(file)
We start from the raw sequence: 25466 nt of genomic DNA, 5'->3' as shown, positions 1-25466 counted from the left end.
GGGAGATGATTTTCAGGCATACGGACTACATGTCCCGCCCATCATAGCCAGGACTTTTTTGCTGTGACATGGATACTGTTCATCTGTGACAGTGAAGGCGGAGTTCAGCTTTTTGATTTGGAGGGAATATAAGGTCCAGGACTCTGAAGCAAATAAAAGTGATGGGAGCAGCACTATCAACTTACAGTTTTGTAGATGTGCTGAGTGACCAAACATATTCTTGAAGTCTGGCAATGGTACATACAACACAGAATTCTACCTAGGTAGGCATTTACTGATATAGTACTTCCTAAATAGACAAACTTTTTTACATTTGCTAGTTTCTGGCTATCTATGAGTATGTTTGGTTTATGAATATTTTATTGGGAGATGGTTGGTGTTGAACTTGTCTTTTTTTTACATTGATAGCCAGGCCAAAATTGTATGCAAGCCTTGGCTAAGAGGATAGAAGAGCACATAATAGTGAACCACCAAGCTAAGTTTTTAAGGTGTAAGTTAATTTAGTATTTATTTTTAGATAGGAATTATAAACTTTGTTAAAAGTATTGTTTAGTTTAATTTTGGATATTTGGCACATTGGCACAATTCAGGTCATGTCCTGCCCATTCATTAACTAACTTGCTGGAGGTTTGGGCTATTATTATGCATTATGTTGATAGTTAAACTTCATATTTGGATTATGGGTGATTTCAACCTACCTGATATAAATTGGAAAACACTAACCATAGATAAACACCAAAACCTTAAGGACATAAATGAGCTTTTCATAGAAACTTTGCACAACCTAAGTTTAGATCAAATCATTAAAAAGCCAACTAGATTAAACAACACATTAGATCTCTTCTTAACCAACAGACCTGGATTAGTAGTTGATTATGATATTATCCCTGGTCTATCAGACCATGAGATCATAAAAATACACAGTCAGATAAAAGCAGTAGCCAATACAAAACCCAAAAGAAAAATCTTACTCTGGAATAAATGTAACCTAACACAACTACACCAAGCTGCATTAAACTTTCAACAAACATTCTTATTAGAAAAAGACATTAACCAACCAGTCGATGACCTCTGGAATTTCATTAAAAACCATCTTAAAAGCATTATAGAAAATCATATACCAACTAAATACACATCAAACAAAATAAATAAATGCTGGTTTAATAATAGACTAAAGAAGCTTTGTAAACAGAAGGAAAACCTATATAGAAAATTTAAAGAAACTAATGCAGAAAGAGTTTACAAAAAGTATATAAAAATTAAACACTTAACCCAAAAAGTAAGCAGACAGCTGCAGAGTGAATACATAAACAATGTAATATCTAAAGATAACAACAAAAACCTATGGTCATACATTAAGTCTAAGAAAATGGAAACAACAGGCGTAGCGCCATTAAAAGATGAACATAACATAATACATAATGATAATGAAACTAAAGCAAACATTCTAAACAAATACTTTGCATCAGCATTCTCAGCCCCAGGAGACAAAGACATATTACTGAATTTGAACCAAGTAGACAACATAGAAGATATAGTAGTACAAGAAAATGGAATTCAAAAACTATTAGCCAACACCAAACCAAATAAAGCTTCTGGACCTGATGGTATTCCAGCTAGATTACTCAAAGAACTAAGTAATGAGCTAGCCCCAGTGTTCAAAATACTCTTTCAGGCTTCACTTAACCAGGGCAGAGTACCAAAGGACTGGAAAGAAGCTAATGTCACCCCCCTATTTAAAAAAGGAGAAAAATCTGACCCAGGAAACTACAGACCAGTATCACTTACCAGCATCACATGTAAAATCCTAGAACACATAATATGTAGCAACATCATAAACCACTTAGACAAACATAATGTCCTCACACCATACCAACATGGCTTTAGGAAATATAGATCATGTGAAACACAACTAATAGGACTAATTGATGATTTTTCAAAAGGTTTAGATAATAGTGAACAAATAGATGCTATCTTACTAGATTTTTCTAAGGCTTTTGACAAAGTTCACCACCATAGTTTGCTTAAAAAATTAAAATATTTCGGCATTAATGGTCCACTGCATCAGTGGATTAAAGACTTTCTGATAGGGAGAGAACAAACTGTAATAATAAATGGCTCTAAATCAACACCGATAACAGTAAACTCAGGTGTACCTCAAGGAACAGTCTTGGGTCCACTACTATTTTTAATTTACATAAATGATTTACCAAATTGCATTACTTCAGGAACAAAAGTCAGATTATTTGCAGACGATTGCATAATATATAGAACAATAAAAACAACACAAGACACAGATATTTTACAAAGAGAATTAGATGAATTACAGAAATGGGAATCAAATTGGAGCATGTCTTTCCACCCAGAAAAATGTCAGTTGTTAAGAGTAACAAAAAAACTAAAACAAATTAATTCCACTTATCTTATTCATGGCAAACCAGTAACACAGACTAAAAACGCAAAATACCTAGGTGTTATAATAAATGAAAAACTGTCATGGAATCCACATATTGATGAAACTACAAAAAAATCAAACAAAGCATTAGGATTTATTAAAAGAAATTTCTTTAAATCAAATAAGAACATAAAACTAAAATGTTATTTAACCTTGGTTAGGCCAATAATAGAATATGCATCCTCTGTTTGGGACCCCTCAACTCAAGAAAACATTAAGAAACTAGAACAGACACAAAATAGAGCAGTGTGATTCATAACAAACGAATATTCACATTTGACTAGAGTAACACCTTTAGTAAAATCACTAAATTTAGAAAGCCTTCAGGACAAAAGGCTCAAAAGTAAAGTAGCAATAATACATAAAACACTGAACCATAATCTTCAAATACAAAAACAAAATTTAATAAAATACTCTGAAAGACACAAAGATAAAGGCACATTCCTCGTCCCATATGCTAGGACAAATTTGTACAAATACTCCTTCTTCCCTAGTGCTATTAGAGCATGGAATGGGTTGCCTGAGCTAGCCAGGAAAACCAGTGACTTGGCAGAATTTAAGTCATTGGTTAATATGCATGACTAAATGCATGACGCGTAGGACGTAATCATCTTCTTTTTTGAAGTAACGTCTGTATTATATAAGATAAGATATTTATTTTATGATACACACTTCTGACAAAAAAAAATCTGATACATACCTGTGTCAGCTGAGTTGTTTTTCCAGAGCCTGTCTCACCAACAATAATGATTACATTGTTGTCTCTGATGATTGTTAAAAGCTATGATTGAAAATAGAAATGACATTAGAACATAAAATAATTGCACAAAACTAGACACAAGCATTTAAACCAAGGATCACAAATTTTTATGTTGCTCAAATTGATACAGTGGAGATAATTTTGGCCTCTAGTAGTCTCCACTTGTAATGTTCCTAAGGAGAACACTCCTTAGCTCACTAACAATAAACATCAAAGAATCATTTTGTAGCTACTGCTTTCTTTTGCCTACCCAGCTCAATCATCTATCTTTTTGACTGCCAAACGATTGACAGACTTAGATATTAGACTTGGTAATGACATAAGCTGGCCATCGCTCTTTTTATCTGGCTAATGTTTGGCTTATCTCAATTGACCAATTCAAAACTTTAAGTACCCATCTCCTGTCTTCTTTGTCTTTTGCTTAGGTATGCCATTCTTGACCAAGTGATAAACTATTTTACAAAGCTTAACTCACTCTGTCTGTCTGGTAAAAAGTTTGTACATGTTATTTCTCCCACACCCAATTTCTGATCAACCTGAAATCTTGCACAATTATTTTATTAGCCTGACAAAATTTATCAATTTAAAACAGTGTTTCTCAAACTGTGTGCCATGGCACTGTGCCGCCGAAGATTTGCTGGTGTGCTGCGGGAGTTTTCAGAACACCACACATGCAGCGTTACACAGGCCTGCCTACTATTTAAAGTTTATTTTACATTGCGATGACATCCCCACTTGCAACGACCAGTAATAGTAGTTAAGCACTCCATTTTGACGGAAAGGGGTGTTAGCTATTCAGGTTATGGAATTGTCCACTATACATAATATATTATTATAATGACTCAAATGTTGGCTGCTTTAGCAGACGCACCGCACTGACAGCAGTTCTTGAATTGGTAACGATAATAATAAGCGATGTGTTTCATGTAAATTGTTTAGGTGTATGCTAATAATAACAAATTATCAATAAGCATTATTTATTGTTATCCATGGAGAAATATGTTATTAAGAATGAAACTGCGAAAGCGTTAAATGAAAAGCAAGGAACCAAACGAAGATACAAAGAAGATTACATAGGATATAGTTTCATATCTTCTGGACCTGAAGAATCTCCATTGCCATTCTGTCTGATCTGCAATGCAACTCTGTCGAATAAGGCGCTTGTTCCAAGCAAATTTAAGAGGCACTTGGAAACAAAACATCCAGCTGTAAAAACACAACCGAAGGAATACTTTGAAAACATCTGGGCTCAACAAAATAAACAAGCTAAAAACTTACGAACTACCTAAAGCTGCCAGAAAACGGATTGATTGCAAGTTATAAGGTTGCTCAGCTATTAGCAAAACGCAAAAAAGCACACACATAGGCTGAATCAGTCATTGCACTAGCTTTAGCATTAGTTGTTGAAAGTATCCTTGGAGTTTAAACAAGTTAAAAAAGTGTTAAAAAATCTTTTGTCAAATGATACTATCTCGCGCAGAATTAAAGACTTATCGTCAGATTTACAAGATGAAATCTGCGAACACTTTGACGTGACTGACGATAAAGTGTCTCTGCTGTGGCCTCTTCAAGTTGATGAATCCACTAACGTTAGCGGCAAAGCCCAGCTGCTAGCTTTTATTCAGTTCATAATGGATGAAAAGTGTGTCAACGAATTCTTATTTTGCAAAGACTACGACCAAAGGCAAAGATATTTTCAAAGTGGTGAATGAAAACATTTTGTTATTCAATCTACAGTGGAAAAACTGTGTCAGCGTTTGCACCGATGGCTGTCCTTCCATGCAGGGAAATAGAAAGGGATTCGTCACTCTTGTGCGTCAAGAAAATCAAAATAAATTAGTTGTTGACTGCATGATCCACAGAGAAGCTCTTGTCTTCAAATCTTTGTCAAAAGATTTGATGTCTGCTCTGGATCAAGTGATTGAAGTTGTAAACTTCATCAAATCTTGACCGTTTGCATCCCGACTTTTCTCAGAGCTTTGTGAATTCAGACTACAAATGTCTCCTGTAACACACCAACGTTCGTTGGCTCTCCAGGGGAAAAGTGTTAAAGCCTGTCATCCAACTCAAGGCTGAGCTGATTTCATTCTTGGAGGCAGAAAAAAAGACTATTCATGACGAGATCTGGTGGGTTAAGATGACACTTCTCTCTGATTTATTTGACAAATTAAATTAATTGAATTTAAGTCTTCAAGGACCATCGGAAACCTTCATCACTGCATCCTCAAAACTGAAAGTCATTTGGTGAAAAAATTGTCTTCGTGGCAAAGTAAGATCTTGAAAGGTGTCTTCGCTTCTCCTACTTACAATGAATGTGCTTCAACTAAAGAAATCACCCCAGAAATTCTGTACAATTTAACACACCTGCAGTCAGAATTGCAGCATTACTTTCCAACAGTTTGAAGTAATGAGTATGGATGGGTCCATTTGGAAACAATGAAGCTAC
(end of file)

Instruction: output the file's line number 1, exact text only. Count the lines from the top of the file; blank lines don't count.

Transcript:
We start from the raw sequence: 25466 nt of genomic DNA, 5'->3' as shown, positions 1-25466 counted from the left end.